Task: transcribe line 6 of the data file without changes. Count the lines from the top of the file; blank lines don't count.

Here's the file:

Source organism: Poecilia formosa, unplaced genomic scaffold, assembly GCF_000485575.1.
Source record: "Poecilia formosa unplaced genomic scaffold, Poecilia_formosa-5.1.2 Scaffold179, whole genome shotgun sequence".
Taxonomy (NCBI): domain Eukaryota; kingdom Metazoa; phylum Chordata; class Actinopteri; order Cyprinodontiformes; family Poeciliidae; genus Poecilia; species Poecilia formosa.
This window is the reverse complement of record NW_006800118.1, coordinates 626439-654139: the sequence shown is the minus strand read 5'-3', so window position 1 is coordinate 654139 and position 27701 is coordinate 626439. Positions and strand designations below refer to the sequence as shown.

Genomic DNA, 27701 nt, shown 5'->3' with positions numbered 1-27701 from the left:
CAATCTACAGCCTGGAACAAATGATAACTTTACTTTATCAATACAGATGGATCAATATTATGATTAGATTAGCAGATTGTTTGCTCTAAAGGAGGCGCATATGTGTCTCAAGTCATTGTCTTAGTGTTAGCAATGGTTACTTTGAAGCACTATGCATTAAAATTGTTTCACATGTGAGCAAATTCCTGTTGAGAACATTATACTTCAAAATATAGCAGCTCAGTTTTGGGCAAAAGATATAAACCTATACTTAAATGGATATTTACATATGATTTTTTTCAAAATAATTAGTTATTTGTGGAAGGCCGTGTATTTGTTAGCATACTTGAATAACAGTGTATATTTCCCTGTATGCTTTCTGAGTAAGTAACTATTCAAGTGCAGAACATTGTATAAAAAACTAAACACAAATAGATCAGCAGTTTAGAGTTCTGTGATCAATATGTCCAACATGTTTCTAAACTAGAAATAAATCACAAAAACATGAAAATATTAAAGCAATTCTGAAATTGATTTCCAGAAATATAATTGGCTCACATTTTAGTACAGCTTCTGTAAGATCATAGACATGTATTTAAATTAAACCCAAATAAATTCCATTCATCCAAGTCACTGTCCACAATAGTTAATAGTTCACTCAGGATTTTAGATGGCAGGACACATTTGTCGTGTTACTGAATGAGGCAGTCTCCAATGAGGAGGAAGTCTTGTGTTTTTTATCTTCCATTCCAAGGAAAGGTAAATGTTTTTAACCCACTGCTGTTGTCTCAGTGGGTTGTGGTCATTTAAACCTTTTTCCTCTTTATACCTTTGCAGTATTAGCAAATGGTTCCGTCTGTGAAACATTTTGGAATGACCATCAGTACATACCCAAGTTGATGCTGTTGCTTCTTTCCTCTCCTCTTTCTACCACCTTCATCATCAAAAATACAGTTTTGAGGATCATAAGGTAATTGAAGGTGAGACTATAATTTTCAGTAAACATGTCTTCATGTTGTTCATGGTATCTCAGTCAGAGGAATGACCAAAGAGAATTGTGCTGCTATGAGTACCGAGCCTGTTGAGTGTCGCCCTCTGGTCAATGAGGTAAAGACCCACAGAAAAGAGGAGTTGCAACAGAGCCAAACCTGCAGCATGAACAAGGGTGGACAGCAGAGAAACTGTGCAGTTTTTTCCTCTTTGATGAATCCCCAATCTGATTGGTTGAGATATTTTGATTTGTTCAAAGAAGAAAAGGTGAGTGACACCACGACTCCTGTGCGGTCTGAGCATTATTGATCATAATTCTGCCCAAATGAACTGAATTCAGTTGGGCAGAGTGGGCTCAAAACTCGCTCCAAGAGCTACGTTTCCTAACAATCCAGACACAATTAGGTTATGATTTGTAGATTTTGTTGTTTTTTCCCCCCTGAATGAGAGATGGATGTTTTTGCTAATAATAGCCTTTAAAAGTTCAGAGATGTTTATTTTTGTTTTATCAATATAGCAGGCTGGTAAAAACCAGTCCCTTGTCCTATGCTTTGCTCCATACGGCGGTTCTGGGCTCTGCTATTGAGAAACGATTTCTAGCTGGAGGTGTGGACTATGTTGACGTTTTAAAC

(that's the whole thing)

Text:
CAATCTACAGCCTGGAACAAATGATAACTTTACTTTATCAATACAGATGGATCAATATTATGATTAGATTAGCAGATTGTTTGCTCTAAAGGAGGCGCATATGTGTCTCAAGTCATTGTCTTAGTGTTAGCAATGGTTACTTTGAAGCACTATGCATTAAAATTGTTTCACATGTGAGCAAATTCCTGTTGAGAACATTATACTTCAAAATATAGCAGCTCAGTTTTGGGCAAAAGATATAAACCTATACTTAAATGGATATTTACATATGATTTTTTTCAAAATAATTAGTTATTTGTGGAAGGCCGTGTATTTGTTAGCATACTTGAATAACAGTGTATATTTCCCTGTATGCTTTCTGAGTAAGTAACTATTCAAGTGCAGAACATTGTATAAAAAACTAAACACAAATAGATCAGCAGTTTAGAGTTCTGTGATCAATATGTCCAACATGTTTCTAAACTAGAAATAAATCACAAAAACATGAAAATATTAAAGCAATTCTGAAATTGATTTCCAGAAATATAATTGGCTCACATTTTAGTACAGCTTCTGTAAGATCATAGACATGTATTTAAATTAAACCCAAATAAATTCCATTCATCCAAGTCACTGTCCACAATAGTTAATAGTTCACTCAGGATTTTAGATGGCAGGACACATTTGTCGTGTTACTGAATGAGGCAGTCTCCAATGAGGAGGAAGTCTTGTGTTTTTTATCTTCCATTCCAAGGAAAGGTAAATGTTTTTAACCCACTGCTGTTGTCTCAGTGGGTTGTGGTCATTTAAACCTTTTTCCTCTTTATACCTTTGCAGTATTAGCAAATGGTTCCGTCTGTGAAACATTTTGGAATGACCATCAGTACATACCCAAGTTGATGCTGTTGCTTCTTTCCTCTCCTCTTTCTACCACCTTCATCATCAAAAATACAGTTTTGAGGATCATAAGGTAATTGAAGGTGAGACTATAATTTTCAGTAAACATGTCTTCATGTTGTTCATGGTATCTCAGTCAGAGGAATGACCAAAGAGAATTGTGCTGCTATGAGTACCGAGCCTGTTGAGTGTCGCCCTCTGGTCAATGAGGTAAAGACCCACAGAAAAGAGGAGTTGCAACAGAGCCAAACCTGCAGCATGAACAAGGGTGGACAGCAGAGAAACTGTGCAGTTTTTTCCTCTTTGATGAATCCCCAATCTGATTGGTTGAGATATTTTGATTTGTTCAAAGAAGAAAAGGTGAGTGACACCACGACTCCTGTGCGGTCTGAGCATTATTGATCATAATTCTGCCCAAATGAACTGAATTCAGTTGGGCAGAGTGGGCTCAAAACTCGCTCCAAGAGCTACGTTTCCTAACAATCCAGACACAATTAGGTTATGATTTGTAGATTTTGTTGTTTTTTCCCCCCTGAATGAGAGATGGATGTTTTTGCTAATAATAGCCTTTAAAAGTTCAGAGATGTTTATTTTTGTTTTATCAATATAGCAGGCTGGTAAAAACCAGTCCCTTGTCCTATGCTTTGCTCCATACGGCGGTTCTGGGCTCTGCTATTGAGAAACGATTTCTAGCTGGAGGTGTGGACTATGTTGACGTTTTAAAC